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Appellant Deanthony Hartsfield was convicted of felony murder, armed robbery, and aggravated assault in connection with the 2010 shooting death of Dominique George. Hartsfield appealed the denial of his motion for new trial and his conviction and sentence, asserting that the trial court erred by denying his motion for mistrial and that trial counsel rendered ineffective assistance. Finding no error, the Supreme Court affirmed. View "Hartsfield v. Georgia" on Justia Law

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Robert Haege died in 2006. Three months earlier, Haege made a will, in which he left his “personal assets” to his brother and sister, and in which he left his “business interests, both tangible and intangible, real or personal, connected to the business known as Traditional Fine Art, Ltd.” to his brother, sister, and two longtime employees. After Haege died, questions arose about the disposition of property associated with Traditional Fine Art, Ltd., insofar as Traditional Fine Art was a sole proprietorship and, therefore, had no legal existence separate and apart from Haege himself. The will was admitted to probate, and Sharon Haege England (sister) was appointed executrix of his estate. England failed to distribute any property to James Simmons and Elery Stinson, the two employees. The employees filed suit against England, seeking a declaratory judgment as to the meaning of the will with respect to the property associated with Traditional Fine Art. The trial court ruled in favor of England, concluding that, because Traditional Fine Art was only a sole proprietorship, the property associated with the business was merely the personal property of Haege. Simmons and Stinson appealed, and in a split decision, the Court of Appeals reversed. To the Supreme Court, England did not dispute the fundamental premise of the decision of the Court of Appeals, that a sole proprietor could separately dispose in his will of personal property connected with his sole proprietorship and his other personal property. Instead, England argued that Haege did not actually intend to separately dispose of any property associated with his sole proprietorship. Taking the will as a whole, the Supreme Court concluded that the most natural and reasonable understanding of the provisions of the will was that Haege left his personal property that amounted to "business interests . . . connected to the business known as Traditional Fine Art, Ltd." specifically including, but not limited to, membership certificates that he owned, to Simmons, Stinson, and his brother and sister, and he left all of his other personal property to his brother and sister alone. Accordingly, the Court affirmed the judgment of the Court of Appeals. View "England v. Simmons" on Justia Law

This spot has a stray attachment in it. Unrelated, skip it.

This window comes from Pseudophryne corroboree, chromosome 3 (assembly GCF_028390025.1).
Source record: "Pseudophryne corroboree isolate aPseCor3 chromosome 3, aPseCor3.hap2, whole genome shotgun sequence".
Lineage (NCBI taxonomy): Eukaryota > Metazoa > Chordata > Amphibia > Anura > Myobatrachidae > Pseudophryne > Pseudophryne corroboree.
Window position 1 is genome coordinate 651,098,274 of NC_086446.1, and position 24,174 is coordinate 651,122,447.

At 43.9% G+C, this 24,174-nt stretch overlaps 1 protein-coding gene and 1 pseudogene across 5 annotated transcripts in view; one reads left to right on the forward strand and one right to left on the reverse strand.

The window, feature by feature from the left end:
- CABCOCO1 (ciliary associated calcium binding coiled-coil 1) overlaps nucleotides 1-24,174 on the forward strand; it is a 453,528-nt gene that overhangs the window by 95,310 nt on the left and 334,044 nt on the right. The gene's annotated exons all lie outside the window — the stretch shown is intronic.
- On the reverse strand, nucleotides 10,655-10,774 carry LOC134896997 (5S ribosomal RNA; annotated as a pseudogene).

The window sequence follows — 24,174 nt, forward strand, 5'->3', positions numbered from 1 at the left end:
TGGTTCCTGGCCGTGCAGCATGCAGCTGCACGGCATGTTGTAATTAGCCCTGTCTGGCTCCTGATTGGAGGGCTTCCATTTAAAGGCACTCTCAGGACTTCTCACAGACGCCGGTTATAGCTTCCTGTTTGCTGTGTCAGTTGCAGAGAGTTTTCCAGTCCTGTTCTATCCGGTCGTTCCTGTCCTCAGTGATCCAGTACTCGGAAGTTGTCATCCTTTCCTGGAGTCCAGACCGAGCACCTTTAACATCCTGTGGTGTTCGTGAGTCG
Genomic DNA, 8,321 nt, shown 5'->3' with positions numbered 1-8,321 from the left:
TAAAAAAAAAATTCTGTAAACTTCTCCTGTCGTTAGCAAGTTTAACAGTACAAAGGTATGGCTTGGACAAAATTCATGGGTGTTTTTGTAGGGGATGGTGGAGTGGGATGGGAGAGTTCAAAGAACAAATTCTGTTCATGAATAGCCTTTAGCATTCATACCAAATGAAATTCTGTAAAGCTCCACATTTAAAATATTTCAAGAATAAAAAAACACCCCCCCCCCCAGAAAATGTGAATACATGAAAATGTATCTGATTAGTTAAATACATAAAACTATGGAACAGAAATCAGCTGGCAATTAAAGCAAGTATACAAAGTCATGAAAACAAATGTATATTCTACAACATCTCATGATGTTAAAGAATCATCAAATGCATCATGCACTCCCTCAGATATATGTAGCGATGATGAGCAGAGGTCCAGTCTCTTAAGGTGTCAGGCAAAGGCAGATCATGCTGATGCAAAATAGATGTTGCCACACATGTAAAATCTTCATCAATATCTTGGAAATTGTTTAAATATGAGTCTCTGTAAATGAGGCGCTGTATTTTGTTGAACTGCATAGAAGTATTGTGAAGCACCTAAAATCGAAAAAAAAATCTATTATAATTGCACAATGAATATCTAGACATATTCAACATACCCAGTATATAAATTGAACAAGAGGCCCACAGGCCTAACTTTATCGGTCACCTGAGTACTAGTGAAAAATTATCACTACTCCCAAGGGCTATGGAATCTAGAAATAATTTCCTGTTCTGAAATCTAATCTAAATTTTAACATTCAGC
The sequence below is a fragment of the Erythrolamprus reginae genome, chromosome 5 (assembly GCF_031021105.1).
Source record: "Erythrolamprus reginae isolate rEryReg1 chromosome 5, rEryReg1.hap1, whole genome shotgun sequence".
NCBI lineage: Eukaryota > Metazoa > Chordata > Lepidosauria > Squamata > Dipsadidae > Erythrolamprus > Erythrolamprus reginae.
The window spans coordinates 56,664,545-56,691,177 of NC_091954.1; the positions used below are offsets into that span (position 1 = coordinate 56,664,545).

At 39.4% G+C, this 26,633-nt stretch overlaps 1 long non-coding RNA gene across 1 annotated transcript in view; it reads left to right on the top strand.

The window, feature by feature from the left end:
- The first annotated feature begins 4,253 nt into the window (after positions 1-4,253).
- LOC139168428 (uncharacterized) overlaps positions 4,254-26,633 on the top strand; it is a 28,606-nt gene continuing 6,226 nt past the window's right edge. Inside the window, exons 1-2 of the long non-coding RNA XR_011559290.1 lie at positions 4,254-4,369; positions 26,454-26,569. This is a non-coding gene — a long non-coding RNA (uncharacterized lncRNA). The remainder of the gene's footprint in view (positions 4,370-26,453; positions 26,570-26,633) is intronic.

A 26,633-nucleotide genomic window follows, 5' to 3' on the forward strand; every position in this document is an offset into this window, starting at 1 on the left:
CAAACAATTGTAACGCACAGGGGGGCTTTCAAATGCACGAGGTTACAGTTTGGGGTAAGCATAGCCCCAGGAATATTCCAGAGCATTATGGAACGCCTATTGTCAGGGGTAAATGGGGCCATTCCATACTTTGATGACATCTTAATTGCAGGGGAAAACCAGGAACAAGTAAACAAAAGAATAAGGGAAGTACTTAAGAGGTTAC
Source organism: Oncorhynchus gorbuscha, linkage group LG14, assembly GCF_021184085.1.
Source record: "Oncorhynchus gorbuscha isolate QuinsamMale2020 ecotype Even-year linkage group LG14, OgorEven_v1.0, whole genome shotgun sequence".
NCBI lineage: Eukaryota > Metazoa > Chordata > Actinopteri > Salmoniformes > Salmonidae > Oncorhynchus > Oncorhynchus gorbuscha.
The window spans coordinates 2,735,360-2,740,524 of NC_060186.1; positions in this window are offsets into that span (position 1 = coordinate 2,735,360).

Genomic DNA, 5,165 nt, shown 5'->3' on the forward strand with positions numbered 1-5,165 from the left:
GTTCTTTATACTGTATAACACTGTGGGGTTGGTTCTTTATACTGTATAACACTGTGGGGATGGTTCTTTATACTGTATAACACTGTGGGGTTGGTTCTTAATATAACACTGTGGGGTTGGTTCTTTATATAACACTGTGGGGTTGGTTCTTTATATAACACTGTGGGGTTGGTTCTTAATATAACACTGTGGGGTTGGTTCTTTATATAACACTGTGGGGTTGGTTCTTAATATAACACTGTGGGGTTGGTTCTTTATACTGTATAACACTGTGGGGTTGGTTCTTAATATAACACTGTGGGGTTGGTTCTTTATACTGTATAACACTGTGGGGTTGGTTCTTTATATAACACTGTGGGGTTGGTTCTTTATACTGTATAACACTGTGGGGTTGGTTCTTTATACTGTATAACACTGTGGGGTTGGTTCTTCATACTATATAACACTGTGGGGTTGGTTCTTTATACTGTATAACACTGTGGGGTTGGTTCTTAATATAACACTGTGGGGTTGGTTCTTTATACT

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In late 2012, appellee Apple Inc. petitioned for a temporary restraining order (TRO) and an injunction under OCGA 34-1-7 against appellant Catherine Danforth, a former employee who had worked at an Apple store at in Atlanta. The trial court found by clear and convincing evidence that Danforth had a history of mental illness, which included a prior suicide attempt and hospitalization in a mental health facility within the last five years and on other occasions; that Danforth was not taking medication; that she had exhibited behavior that caused Apple's employees to reasonably fear for their safety; that she had continued to contact Apple employees following her termination even after being told not to; that her reasons for contacting the Apple employees were work-related and the majority of her conduct towards them occurred during the course of their employment; that she posed an immediate threat of violence to the employees; and that her conduct established a pattern of harassing and intimidating behavior towards the Apple employees that constituted stalking. Danforth argued on appeal that the evidence presented to the trial court was insufficient to support an injunction under OCGA 34-1-7 and that the injunction that was issued was overbroad. The Supreme Court concluded the evidence was legally sufficient to support the issuance of an injunction under 34-1-7. However, Apple sought relief under 34-1-7 alone, and the injunction exceeded the scope authorized by that statute to some extent. Accordingly, the Court affirmed the injunction order in part and vacated it in part, and remanded the case to the trial court for the entry of an injunction fully consistent with 34-1-7. View "Danforth v. Apple, Inc." on Justia Law